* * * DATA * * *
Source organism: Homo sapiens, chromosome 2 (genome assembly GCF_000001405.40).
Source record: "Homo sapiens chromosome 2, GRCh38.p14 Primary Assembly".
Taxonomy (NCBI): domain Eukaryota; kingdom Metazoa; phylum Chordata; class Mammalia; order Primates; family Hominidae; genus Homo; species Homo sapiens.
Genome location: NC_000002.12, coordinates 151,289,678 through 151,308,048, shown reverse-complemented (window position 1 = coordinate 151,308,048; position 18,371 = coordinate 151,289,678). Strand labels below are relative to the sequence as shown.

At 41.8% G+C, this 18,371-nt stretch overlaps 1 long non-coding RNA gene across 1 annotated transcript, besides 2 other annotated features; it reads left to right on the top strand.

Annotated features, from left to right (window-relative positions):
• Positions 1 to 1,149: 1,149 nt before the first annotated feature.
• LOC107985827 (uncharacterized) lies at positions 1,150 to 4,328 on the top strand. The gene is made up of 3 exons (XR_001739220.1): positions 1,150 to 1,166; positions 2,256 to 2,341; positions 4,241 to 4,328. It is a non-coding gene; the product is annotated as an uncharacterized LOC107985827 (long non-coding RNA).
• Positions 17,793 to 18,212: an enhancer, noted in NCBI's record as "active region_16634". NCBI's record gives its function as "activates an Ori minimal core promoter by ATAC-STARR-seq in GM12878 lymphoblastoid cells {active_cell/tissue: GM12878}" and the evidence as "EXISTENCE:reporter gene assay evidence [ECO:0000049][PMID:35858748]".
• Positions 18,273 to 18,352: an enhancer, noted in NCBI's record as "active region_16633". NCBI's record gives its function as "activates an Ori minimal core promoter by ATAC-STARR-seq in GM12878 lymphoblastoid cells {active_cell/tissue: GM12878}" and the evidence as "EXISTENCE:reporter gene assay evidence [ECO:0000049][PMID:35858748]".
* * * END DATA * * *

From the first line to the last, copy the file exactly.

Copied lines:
Source organism: Homo sapiens, chromosome 2 (genome assembly GCF_000001405.40).
Source record: "Homo sapiens chromosome 2, GRCh38.p14 Primary Assembly".
Taxonomy (NCBI): domain Eukaryota; kingdom Metazoa; phylum Chordata; class Mammalia; order Primates; family Hominidae; genus Homo; species Homo sapiens.
Genome location: NC_000002.12, coordinates 151,289,678 through 151,308,048, shown reverse-complemented (window position 1 = coordinate 151,308,048; position 18,371 = coordinate 151,289,678). Strand labels below are relative to the sequence as shown.

At 41.8% G+C, this 18,371-nt stretch overlaps 1 long non-coding RNA gene across 1 annotated transcript, besides 2 other annotated features; it reads left to right on the top strand.

Annotated features, from left to right (window-relative positions):
• Positions 1 to 1,149: 1,149 nt before the first annotated feature.
• LOC107985827 (uncharacterized) lies at positions 1,150 to 4,328 on the top strand. The gene is made up of 3 exons (XR_001739220.1): positions 1,150 to 1,166; positions 2,256 to 2,341; positions 4,241 to 4,328. It is a non-coding gene; the product is annotated as an uncharacterized LOC107985827 (long non-coding RNA).
• Positions 17,793 to 18,212: an enhancer, noted in NCBI's record as "active region_16634". NCBI's record gives its function as "activates an Ori minimal core promoter by ATAC-STARR-seq in GM12878 lymphoblastoid cells {active_cell/tissue: GM12878}" and the evidence as "EXISTENCE:reporter gene assay evidence [ECO:0000049][PMID:35858748]".
• Positions 18,273 to 18,352: an enhancer, noted in NCBI's record as "active region_16633". NCBI's record gives its function as "activates an Ori minimal core promoter by ATAC-STARR-seq in GM12878 lymphoblastoid cells {active_cell/tissue: GM12878}" and the evidence as "EXISTENCE:reporter gene assay evidence [ECO:0000049][PMID:35858748]".